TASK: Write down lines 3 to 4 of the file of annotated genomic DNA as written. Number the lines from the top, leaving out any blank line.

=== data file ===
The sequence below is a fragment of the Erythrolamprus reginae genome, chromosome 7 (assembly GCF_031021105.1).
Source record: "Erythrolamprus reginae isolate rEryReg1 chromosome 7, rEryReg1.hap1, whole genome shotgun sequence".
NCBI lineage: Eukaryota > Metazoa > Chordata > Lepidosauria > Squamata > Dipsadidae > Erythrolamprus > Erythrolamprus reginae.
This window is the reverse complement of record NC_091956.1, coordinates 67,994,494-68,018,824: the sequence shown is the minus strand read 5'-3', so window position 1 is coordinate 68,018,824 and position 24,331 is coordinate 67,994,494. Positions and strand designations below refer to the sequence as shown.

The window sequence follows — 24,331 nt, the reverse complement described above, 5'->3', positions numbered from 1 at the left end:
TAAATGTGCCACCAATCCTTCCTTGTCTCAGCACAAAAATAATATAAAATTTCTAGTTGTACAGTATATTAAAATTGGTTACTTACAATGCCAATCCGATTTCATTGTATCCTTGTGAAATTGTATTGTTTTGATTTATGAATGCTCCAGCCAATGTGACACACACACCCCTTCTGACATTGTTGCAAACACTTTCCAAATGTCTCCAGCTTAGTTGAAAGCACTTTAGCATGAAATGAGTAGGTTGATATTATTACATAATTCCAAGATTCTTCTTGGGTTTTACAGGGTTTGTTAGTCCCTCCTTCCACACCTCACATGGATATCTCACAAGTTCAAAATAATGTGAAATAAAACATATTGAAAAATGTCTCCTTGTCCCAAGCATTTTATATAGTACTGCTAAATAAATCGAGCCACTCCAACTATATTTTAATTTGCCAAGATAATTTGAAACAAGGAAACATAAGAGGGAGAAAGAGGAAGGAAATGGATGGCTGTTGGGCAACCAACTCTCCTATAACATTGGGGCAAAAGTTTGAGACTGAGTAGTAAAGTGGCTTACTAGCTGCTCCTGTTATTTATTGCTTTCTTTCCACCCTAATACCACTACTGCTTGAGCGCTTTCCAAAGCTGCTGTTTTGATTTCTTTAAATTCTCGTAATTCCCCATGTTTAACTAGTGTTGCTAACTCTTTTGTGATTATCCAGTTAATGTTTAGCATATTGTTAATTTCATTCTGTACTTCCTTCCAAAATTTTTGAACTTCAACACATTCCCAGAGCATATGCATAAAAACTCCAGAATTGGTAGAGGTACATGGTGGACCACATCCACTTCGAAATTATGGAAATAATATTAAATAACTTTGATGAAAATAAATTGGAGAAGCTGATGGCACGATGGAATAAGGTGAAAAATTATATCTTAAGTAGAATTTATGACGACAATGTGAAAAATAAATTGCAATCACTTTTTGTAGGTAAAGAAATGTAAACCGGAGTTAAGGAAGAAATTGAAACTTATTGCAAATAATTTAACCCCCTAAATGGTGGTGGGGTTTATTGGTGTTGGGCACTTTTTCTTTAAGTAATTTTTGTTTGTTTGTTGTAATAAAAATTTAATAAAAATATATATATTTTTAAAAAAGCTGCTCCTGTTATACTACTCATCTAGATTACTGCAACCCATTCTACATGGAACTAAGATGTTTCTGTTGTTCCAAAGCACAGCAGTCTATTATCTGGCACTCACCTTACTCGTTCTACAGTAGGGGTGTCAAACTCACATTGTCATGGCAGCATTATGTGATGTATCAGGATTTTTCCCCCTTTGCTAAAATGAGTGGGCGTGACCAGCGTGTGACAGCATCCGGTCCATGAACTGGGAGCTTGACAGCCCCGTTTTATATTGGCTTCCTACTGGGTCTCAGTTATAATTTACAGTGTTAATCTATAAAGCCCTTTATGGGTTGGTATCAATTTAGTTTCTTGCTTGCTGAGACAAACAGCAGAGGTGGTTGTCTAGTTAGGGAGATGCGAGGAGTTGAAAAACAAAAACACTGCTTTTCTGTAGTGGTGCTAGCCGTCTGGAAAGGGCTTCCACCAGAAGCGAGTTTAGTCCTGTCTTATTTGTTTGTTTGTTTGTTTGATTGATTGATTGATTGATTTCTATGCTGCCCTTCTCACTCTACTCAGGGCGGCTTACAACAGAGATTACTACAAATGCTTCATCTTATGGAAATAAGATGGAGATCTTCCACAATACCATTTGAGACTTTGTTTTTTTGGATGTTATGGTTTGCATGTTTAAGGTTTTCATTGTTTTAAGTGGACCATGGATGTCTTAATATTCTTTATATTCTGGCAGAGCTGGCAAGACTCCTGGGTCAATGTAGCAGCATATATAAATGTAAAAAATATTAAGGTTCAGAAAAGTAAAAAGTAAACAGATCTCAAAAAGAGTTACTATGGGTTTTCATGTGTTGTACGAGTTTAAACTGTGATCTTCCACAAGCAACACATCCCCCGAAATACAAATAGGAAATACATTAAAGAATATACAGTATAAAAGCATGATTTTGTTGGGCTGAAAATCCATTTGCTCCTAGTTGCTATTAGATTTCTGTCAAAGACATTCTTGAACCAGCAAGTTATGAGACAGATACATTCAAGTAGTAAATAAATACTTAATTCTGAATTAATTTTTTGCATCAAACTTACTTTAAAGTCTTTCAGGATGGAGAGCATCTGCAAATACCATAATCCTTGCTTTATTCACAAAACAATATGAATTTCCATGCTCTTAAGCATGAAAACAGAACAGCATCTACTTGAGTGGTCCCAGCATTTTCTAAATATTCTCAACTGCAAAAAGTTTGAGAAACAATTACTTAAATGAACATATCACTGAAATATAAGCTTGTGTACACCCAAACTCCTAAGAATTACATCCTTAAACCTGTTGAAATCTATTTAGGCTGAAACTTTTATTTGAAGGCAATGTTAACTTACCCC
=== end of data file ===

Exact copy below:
NCBI lineage: Eukaryota > Metazoa > Chordata > Lepidosauria > Squamata > Dipsadidae > Erythrolamprus > Erythrolamprus reginae.
This window is the reverse complement of record NC_091956.1, coordinates 67,994,494-68,018,824: the sequence shown is the minus strand read 5'-3', so window position 1 is coordinate 68,018,824 and position 24,331 is coordinate 67,994,494. Positions and strand designations below refer to the sequence as shown.